Here we are again.
Less than a week after another horrific mass shooting at a school and we have already heard the Celebrity in Chief talk about mental illness as the major contributing factor. And of course he has made no mention about changes on the gun control front, but really is anyone surprised at this point.
The Sandy Hook shooting back in 2012 affected me so much more than any of the other equally tragic predecessors. It was because they were just so young and I had a young daughter not even 7 months old at the time. It was incredibly sad. And it was obvious to anyone watching that President Obama was equally as affected as he set out to make real changes on the heals of such a devastating event.
Still, he couldn’t get it done.
At that moment it became painfully clear to me that there will NEVER be a school shooting painful enough to act as a catalyst for change. At least not at the top level of lawmakers. Admittedly, I am immensely impressed by the high school students who have spoken up in the wake of this most recent tragedy, and even somewhat hopeful of student action planned for April 20th. But still, deep down I know how all of this is going to play out.
If we want these tragedies stop it has to be done at the grassroots. We need to understand the flow of money that directs policy. And to do that we need to understand the psychology of people who buy guns.
And we need to accept the following 5 painful truths.
- NRA donations peak after tragedies – When incidents like the ones at Parkhill and Sandy Hook happen gun owners fear they will lose their second amendment rights and race to make more donations. In the end these tragedies empower the NRA to have MORE influence over policy makers.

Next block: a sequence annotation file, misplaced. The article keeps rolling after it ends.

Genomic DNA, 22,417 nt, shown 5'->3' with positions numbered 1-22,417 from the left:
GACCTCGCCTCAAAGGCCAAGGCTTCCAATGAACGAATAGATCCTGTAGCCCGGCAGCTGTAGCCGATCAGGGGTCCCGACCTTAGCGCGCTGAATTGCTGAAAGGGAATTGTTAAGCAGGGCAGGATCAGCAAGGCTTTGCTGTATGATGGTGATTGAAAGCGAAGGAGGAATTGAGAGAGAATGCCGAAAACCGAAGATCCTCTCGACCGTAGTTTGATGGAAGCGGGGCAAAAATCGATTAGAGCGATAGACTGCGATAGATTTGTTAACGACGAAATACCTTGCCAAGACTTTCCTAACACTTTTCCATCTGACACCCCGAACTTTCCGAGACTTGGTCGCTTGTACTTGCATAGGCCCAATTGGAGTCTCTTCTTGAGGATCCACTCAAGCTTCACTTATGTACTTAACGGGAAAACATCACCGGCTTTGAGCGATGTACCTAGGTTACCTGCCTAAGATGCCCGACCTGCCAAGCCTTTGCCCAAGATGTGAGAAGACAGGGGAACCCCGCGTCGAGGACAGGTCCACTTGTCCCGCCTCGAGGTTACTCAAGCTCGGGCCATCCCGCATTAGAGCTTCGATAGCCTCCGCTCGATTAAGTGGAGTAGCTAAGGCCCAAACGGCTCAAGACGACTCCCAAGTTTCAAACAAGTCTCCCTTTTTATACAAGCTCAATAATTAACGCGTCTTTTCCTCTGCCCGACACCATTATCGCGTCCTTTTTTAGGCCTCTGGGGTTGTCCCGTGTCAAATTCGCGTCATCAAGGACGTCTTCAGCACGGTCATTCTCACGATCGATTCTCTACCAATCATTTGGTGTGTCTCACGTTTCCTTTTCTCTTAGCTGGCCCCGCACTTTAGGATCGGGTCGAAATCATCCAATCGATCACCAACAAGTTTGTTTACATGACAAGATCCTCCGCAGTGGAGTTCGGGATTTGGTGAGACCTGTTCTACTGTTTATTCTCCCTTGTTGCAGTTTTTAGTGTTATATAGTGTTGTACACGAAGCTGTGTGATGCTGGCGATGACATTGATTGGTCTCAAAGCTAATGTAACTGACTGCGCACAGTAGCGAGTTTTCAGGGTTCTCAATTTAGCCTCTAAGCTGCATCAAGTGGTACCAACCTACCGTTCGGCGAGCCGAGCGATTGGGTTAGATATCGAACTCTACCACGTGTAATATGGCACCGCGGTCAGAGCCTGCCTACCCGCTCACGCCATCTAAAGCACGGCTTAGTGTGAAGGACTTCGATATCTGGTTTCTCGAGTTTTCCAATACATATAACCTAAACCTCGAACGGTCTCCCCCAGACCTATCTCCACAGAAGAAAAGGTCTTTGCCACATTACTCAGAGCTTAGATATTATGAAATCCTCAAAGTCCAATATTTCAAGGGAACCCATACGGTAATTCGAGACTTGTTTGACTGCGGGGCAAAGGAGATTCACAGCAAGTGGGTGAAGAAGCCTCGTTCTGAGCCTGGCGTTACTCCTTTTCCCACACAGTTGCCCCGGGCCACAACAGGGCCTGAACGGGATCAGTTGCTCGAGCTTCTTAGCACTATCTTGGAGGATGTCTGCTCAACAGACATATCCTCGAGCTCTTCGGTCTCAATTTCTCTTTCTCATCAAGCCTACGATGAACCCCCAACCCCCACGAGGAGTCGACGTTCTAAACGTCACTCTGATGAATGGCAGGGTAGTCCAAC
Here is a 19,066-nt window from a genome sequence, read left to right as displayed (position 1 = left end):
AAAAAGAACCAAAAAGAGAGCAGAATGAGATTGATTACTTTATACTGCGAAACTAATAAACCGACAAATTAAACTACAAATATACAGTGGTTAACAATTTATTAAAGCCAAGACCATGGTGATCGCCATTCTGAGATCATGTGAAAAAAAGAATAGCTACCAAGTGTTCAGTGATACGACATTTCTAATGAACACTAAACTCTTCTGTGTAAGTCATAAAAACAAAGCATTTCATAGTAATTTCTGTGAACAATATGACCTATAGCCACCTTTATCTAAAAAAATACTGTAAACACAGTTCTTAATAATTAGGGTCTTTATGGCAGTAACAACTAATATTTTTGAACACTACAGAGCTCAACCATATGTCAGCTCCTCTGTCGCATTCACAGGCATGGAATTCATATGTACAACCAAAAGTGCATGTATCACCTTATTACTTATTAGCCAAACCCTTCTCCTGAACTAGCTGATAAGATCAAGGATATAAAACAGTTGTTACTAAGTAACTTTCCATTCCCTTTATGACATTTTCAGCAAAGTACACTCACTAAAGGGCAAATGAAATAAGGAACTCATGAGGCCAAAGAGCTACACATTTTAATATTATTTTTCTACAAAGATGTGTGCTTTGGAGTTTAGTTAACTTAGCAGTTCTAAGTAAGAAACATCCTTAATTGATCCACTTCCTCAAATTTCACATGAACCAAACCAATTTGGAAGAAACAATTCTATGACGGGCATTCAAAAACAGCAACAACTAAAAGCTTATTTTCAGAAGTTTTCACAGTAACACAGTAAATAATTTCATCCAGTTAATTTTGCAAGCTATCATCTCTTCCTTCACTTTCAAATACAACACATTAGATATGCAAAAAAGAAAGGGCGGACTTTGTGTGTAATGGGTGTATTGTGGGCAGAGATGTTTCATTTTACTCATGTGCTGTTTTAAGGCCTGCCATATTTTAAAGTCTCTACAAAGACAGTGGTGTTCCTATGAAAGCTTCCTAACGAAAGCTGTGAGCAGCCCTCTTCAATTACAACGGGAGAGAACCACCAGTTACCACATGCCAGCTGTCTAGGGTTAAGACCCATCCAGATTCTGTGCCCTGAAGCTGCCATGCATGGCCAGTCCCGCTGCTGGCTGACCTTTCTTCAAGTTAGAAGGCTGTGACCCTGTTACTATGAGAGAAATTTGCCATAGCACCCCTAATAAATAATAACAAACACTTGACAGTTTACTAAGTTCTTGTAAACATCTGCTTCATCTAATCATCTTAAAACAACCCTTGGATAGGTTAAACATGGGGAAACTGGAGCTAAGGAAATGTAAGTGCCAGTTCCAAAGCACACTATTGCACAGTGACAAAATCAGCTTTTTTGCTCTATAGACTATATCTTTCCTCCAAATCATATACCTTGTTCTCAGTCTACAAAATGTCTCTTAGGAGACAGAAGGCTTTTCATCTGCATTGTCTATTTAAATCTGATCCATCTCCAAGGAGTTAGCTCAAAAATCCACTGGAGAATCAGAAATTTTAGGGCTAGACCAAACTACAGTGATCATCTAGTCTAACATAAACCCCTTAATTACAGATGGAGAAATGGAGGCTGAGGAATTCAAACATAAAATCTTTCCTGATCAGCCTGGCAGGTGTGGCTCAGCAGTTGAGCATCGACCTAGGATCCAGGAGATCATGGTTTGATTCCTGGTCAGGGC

- Beliefs and Values are not going to change – Especially when it’s about such a passionate issue that the vast majority are either strongly for or strongly against. In fact, when our deeply held values are challenged we feel intense fear, and when they are validated we feel pleasure. Passionate activism and protests are NOT GOING TO WORK.
- The NRA has MANY sources of income – It’s much more than the donations noted above. Almost half comes from membership fees. Then there is the Ring of Freedom sponsor program that has accounted for as much as $50 million directly from gun manufacturers. Beyond that there is almost $20 million in advertising revenue from their publications. And finally there are some companies that donate a portion of every sale to the NRA.
- The NRA has a very powerful ‘WHY’ – The NRA knows why it exists and knows what it is meant to do. Summarized from their by-laws their mission statement is as follows: “To protect and defend the Constitution of the United States, especially with reference to the inalienable right of the individual American citizen guaranteed by such Constitution to acquire, possess, collect, exhibit, transport, carry, transfer ownership of, and enjoy the right to use arms.” They communicate this ‘why’ clearly in everything that they do and thus they have recruited millions of like-minded individuals. These people are passionate and loyal to their cause.
- The solution to the gun problem will have nothing to do with guns – Of course, vastly improved gun legislation could have dramatic effect on the amount and types of guns available. This would obviously reduce gun deaths, but you must believe by now that these types of changes aren’t going to happen. The solution lies in finding another way. If we are passionate about anything right now, let it be in finding common ground with those who believe differently than us.
And it starts by asking the right question, framed in the context of having nothing to do with guns directly.
“How do we protect our children?”
EVERYONE wants to protect their kids. There may be vastly different approaches but it can be a powerful source of common ground. And if we take the gun control issue off of the table what could we come up with. On the level of policy the resulting conversation would have to focus on things like poverty, drugs, gangs, mental health, social services, and meaningful employment. On the local level it would be about community, school safety, bullying, and connection.
To fix this we have to focus on issues that bring us together, not ones that drive us apart.
Unfortunately, this approach is all about the long game. This is not a welcome idea for a nation desperate for immediate improvement. As well, most of these issues are not historically strong areas for the republican party.
So what can we do right now?
Right now? We mourn. We rage. We heal. And then we act.
Image Courtesy of Shutterstock.com/larry1235